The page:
Though the brown marmorated stink bug has only been spotted in Wisconsin over the last seven years, entomologists tracking the species suggest that it may become a prominent problem for farmers and gardeners. Links to resources and more information about it follow.
A smelly and increasingly infamous agricultural pest that is expanding through the United States, the brown marmorated stink bug is native to East Asia, where it challenges farmers throughout the region.
Wisconsin is a national leader in growing and processing specialty crops that include sweet corn, green beans, peas, potatoes and, of course, cranberries. These plants attract plenty of pests that eat and damage the crops, making their management a primary concern of farmers.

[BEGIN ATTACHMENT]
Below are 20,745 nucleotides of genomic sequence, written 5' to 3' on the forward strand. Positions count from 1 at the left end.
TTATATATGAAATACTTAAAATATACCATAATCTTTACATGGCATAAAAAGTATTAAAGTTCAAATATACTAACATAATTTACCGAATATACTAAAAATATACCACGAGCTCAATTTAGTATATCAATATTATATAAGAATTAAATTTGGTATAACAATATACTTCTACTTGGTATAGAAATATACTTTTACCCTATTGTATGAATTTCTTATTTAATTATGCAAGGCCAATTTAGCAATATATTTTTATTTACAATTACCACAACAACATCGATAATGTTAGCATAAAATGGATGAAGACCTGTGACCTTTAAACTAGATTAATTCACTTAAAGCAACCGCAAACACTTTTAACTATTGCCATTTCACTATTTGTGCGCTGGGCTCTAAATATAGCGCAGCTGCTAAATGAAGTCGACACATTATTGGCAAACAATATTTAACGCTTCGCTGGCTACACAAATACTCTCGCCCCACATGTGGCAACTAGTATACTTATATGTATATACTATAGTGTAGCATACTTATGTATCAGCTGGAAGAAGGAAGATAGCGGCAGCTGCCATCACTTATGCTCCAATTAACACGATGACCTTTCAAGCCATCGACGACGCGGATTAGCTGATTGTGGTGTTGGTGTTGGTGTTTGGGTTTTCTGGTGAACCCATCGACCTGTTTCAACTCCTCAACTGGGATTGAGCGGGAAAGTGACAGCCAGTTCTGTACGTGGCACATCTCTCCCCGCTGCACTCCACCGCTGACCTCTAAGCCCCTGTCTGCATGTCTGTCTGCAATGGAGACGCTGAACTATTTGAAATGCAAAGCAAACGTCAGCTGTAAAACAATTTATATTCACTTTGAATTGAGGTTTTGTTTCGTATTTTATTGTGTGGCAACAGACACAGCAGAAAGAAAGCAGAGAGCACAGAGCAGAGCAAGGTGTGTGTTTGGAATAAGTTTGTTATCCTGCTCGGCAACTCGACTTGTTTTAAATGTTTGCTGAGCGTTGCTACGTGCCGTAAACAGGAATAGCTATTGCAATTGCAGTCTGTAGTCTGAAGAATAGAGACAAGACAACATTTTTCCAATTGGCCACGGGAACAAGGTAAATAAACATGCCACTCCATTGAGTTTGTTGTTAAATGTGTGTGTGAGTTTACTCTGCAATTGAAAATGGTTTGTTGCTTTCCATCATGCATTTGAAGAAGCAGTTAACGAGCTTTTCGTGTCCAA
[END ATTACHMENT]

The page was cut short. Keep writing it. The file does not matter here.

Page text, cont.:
Given the general infrequency of Elizabethkingia infections, the winter 2015-16 outbreak in Wisconsin is presenting a novel challenge for state and federal health authorities, as well as to providers working directly with patients. Despite the rarity of this health issue, multiple health organizations are providing information for the public about the bacteria. The emergent nature of these infections is also prompting coverage from a variety of regional and national media outlets.
The vast majority of Elizabethkingia-caused infections known to medicine have struck individuals with compromised immune systems: people already battling one or more other serious diseases, patients recovering from organ transplants or other major medical procedures, the elderly, and infants.